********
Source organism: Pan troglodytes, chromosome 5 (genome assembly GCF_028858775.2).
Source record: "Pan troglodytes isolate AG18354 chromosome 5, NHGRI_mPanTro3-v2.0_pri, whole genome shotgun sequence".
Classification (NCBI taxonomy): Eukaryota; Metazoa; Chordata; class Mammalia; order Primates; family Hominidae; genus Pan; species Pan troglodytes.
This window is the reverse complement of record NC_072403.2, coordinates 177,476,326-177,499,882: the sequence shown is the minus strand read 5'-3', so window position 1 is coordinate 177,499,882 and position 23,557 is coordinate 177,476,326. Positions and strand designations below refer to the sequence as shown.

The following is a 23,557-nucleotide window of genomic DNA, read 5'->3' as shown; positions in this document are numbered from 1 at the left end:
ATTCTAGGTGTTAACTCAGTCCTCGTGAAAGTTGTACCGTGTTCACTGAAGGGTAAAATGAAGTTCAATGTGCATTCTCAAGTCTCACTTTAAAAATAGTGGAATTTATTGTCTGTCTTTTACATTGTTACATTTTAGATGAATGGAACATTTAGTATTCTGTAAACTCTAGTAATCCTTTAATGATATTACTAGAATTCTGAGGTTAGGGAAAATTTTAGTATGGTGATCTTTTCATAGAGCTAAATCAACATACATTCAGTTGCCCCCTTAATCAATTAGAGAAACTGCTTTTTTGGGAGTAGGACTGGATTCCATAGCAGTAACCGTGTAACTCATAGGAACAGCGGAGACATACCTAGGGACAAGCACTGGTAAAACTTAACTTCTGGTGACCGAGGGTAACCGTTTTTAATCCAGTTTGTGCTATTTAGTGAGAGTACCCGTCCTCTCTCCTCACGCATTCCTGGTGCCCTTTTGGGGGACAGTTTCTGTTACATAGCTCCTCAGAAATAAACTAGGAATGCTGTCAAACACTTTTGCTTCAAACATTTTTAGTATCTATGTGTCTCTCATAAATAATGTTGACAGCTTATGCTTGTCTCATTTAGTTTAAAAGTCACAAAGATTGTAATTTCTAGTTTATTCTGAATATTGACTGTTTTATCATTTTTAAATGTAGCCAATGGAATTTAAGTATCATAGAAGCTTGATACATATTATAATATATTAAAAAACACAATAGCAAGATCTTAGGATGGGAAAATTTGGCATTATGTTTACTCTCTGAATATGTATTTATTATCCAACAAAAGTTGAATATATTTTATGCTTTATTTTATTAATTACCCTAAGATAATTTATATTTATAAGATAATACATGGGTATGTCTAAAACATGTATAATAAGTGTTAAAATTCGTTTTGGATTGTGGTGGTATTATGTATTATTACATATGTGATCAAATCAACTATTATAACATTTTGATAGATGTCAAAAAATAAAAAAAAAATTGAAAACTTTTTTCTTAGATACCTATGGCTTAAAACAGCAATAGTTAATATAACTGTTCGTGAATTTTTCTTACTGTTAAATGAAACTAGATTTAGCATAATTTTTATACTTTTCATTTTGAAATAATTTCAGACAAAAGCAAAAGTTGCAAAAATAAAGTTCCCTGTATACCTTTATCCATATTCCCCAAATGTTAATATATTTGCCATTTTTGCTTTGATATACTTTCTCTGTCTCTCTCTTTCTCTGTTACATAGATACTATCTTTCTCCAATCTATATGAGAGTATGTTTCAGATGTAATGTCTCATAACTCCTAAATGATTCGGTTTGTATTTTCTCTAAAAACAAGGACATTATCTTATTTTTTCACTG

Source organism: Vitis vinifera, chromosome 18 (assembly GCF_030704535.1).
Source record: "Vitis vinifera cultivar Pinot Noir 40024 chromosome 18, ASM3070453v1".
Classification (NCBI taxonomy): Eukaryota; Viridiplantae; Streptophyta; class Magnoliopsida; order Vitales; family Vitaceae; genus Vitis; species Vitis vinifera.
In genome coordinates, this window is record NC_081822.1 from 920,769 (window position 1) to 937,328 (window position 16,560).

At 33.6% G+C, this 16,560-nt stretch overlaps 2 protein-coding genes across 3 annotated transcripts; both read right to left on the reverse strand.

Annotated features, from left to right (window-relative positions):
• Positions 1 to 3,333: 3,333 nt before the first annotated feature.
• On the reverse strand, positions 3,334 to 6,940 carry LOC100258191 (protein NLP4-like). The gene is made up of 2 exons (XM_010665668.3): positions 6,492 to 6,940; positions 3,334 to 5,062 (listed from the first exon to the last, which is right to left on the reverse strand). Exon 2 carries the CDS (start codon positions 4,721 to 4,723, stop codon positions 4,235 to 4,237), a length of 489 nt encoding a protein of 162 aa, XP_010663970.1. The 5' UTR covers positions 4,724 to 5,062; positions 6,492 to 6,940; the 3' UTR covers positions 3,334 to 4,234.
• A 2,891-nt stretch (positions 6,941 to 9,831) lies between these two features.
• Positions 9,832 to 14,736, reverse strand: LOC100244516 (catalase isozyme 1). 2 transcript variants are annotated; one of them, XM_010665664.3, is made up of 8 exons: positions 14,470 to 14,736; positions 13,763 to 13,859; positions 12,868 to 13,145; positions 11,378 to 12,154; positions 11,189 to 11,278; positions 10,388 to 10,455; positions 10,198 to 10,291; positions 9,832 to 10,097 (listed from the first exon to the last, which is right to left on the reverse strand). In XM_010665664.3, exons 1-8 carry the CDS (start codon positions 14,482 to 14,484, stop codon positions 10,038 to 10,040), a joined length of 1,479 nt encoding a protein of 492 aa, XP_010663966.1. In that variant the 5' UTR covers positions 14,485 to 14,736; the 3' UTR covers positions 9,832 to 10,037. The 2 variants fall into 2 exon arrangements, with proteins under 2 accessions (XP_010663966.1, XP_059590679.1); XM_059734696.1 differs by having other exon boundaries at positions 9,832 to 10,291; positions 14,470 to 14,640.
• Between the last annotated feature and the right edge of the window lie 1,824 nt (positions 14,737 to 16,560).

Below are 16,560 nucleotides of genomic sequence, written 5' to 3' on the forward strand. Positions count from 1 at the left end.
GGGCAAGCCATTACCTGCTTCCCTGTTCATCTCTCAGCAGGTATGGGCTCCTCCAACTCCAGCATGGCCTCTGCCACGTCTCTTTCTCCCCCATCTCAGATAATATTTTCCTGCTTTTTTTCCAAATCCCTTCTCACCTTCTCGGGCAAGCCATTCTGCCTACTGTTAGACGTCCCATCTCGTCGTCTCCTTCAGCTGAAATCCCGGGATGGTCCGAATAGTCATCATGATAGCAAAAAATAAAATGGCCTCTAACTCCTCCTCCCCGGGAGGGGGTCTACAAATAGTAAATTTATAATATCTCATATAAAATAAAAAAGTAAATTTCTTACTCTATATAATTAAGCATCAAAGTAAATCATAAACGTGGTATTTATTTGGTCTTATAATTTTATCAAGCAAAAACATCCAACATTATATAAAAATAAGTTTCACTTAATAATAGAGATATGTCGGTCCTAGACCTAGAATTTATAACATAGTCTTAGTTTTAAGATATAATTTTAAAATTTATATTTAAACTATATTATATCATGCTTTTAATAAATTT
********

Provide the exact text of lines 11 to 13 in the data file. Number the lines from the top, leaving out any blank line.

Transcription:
At 33.6% G+C, this 16,560-nt stretch overlaps 2 protein-coding genes across 3 annotated transcripts; both read right to left on the reverse strand.

Annotated features, from left to right (window-relative positions):
• Positions 1 to 3,333: 3,333 nt before the first annotated feature.